A family member of one of the victims of the September 2013 protests has denied that the families of the martyrs have accepted financial compensations for their losses, as announced by Sudan's Minister of Justice last week.
Abdelbagi El Khidir, who lost his daughter Sarah during the mass protests against the lifting of fuel subsidies in several Sudanese cities in 2013, told Radio Dabanga that the families of the martyrs refuse the approved settlement by the Justice Minister Awad Hassan El Nur.
“The file is still pending before the court of appeal. The Minister's statement on competing it and acceptation of the blood money is unfounded,” according to El Khidir, saying that he went to the office of the Ministry but that the officials refused to speak to him.
“If some affected families accept the settlement, they only represent themselves,” the father stressed. “Our families have asked the Constitutional Court to interrogate the police and security agents ourselves, and a number of witnesses await to be heard before the court.”
Demonstrations broke out in several Sudanese states on 23 September 2013 following the government’s decision to lift fuel subsidies. The authorities responded by using tear gas, rubber and live bullets. Rights groups said that at least 200 people were killed in Khartoum only. The government put the death toll at 85.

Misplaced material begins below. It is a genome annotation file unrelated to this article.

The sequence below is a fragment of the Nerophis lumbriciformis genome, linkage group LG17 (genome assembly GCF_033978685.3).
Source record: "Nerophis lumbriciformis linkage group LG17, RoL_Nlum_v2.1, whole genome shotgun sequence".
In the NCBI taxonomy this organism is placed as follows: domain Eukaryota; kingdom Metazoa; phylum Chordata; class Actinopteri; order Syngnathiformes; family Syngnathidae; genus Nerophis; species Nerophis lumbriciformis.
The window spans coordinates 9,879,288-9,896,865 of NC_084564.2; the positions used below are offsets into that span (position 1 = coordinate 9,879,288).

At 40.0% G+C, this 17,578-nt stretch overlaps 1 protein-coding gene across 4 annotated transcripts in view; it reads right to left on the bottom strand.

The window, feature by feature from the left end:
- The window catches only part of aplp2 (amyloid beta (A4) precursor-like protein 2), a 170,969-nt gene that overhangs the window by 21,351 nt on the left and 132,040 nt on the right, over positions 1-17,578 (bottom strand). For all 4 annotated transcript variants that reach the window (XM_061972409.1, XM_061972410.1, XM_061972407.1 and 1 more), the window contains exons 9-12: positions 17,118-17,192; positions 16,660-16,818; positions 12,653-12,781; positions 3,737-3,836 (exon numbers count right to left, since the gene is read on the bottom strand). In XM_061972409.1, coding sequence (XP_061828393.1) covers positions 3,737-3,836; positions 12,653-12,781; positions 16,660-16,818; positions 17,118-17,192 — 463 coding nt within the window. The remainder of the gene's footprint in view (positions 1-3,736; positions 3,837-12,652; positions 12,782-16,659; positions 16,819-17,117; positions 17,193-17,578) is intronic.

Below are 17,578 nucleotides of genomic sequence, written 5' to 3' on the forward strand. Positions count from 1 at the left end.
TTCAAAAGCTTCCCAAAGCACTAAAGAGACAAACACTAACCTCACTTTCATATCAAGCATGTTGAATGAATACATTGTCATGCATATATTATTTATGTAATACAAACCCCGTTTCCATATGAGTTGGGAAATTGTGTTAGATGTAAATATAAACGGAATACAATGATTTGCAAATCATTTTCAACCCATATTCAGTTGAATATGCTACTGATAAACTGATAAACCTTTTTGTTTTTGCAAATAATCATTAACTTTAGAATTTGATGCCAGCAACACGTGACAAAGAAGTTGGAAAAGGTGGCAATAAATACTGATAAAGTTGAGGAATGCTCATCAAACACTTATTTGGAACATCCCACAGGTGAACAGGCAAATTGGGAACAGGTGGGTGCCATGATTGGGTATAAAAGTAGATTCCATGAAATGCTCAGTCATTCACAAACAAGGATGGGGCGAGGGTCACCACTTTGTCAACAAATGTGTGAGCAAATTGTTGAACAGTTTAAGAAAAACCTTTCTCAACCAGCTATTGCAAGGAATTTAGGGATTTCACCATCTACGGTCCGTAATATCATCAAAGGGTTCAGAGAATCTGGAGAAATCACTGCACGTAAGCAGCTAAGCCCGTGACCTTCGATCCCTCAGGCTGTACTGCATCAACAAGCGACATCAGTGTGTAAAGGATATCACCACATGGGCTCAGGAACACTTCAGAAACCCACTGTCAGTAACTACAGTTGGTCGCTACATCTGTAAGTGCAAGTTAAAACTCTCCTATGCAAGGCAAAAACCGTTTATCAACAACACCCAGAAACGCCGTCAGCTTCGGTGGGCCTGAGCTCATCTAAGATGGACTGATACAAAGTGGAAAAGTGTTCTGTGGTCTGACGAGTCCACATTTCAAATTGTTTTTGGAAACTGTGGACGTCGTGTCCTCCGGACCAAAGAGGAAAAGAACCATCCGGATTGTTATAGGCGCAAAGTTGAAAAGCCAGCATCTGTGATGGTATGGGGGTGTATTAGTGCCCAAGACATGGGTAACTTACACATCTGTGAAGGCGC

SDG4 million compensation
Justice Minister Awad Hassan El Nur told reporters last week that his Ministry completed the file of the financial compensation for the families of the martyrs. He estimated the total amount of blood money at SDG4 million ($651,890) for 82 killed protesters. He said that three families have refused to receive blood money and adhered to retribution.
El Nur added that the total costs of damages during the incidents in September 2013 have amounted to SDG35 million (more than $5.7 million).
In August 2015, after a silence for almost two years, President Omar Al Bashir ordered the payment of compensation to the relatives of the slain demonstrators and those whose businesses were affected by the protests. A lawyer of the families said that the responsibility for these crimes cannot be settled by providing compensation alone. “Perpetrators have to be identified and charged firstly. Payments are supposed to be done in the final stage.”
The British charge d’affaires and the French consul in Khartoum visited a number of families of demonstrators late September. They called upon the Sudanese government to conduct an independent investigation into the September protests. While welcoming the government’s decision to compensate the families of the victims, they noted that justice cannot be achieved by financial measures only.